An upstate New York firm called SelfArray is touting technology that would greatly speed up the time it takes to manufacture fine pitch LED displays, using (and I am not making this up) magnets and levitation.
The company just received a National Science Foundation (NSF) Small Business Innovation Research (SBIR) Phase II Award to continue their groundbreaking work in the field.
The current challenge with making fine pitch, direct-view LED displays is that each pixel of light is an LED chip that has to be packaged and placed by high-speed robotics on a backplate to create modules, and many modules are needed to aggregate into big LED display walls. To make a wall with 4K resolution would take as many as 24 million LEDs.
Using current manufacturing methods, Self Array suggests, it would take anywhere from 3 weeks to 4 months to assemble a single direct-view LED display with 4K resolution, because the high-speed robotic arm must pick and place each LED into the pixel array individually. I THINK that would be true if just one machine was building all the modules, but what I saw in Taiwan and China were rooms full of those pick and place machines (so manufacturing times are much shorter, in reality).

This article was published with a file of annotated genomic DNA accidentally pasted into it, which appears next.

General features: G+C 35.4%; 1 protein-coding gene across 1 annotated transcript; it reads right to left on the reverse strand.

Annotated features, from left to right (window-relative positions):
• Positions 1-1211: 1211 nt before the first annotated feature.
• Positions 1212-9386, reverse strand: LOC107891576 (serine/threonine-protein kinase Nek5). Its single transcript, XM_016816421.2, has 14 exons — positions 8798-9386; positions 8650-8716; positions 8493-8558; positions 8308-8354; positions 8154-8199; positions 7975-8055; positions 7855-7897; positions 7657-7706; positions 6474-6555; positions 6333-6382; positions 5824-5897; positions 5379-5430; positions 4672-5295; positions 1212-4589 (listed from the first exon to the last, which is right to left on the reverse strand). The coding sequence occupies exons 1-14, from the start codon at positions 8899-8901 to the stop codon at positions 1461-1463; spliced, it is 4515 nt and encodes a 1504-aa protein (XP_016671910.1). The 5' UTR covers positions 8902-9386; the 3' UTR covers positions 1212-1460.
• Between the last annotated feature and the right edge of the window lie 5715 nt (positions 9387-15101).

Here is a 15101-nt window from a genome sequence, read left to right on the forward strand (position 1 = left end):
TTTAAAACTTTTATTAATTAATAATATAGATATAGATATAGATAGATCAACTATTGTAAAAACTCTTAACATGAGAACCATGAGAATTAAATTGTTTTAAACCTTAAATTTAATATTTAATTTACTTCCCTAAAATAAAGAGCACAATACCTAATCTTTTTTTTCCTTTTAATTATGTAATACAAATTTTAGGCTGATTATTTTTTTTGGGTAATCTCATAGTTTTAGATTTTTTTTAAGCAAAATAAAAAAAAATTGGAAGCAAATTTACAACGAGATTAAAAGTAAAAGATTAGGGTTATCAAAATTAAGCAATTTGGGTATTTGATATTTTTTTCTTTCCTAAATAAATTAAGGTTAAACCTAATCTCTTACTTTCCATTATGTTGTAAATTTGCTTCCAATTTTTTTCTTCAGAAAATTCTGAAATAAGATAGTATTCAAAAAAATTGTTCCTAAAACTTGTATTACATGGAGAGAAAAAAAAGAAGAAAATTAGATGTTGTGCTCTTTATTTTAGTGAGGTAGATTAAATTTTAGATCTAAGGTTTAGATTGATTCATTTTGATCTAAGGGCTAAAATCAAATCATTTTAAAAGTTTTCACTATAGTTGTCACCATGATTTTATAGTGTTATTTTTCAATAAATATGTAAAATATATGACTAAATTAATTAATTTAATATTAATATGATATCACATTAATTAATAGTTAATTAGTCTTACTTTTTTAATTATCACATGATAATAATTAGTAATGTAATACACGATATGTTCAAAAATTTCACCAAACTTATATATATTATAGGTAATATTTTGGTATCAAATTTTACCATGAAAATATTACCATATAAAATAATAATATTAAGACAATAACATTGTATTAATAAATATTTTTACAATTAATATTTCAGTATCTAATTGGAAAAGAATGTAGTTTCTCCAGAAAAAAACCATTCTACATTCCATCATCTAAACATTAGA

By contrast, SelfArray is developing technology that utilizes magnets, vibration, and levitation to self-assemble LEDs in an array that can then be used to make a display. By using this method, SelfArray says it can drastically reduce the manufacturing time from months to merely minutes.
Certainly, I have heard and read that for super-fine pitch LED displays to be feasible, manufacturing needs to be speeded up and chips placed not one by one, but in batches of 100s or 1,000s.
“Our technology enables the assembly of large LED subsystems hundreds of times faster and with lower capital equipment costs than is common today, and our new NSF grant will enable us to continue our research and development over the next two years,” says Dr. Clinton Ballinger, CEO and Founder, SelfArray. “Our goal is to create a process that facilitates the manufacture of a lower cost direct-view LED display that will replace current methods and displace LCD or OLED technology.”
SelfArray is a spin-out from the Center for Lighting Enabled Systems & Applications (LESA), an NSF-funded Engineering Research Center (ERC) at the highly-respected engineering school Rensselaer Polytechnic Institute (RPI).
If you want to nerd out a little and get deep into how LED displays are made and what’s happening in the sector, you can download this free 70-page PDF – The Total Guide To Fine Pitch LED.
Dave Haynes is the founder and editor of Sixteen:Nine, an online publication that has followed the digital signage industry for some 14 years. Dave does strategic advisory consulting work for many end-users and vendors, and also writes for many of them. He’s based near Halifax, Nova Scotia, on Canada’s east coast.